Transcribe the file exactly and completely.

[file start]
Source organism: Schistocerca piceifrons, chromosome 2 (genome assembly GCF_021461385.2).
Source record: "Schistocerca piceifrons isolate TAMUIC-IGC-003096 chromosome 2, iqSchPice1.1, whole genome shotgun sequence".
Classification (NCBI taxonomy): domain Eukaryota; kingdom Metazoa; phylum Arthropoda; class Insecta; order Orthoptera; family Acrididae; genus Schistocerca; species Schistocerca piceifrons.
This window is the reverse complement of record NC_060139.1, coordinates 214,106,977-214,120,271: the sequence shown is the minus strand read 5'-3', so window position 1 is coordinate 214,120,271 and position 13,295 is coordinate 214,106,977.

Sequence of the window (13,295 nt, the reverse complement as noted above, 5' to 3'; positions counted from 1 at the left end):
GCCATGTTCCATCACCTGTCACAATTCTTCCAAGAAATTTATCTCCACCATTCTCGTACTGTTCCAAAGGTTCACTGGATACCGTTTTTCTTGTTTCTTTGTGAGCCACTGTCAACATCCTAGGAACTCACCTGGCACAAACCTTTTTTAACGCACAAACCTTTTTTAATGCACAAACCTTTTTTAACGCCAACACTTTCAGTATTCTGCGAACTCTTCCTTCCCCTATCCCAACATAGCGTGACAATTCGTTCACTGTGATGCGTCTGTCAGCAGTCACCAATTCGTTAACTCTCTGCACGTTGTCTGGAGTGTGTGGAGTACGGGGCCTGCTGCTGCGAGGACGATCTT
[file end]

Source organism: Schistocerca piceifrons, chromosome 2 (genome assembly GCF_021461385.2).
Source record: "Schistocerca piceifrons isolate TAMUIC-IGC-003096 chromosome 2, iqSchPice1.1, whole genome shotgun sequence".
Classification (NCBI taxonomy): domain Eukaryota; kingdom Metazoa; phylum Arthropoda; class Insecta; order Orthoptera; family Acrididae; genus Schistocerca; species Schistocerca piceifrons.
This window is the reverse complement of record NC_060139.1, coordinates 214,106,977-214,120,271: the sequence shown is the minus strand read 5'-3', so window position 1 is coordinate 214,120,271 and position 13,295 is coordinate 214,106,977.

Sequence of the window (13,295 nt, the reverse complement as noted above, 5' to 3'; positions counted from 1 at the left end):
GCCATGTTCCATCACCTGTCACAATTCTTCCAAGAAATTTATCTCCACCATTCTCGTACTGTTCCAAAGGTTCACTGGATACCGTTTTTCTTGTTTCTTTGTGAGCCACTGTCAACATCCTAGGAACTCACCTGGCACAAACCTTTTTTAACGCACAAACCTTTTTTAATGCACAAACCTTTTTTAACGCCAACACTTTCAGTATTCTGCGAACTCTTCCTTCCCCTATCCCAACATAGCGTGACAATTCGTTCACTGTGATGCGTCTGTCAGCAGTCACCAATTCGTTAACTCTCTGCACGTTGTCTGGAGTGTGTGGAGTACGGGGCCTGCTGCTGCGAGGACGATCTT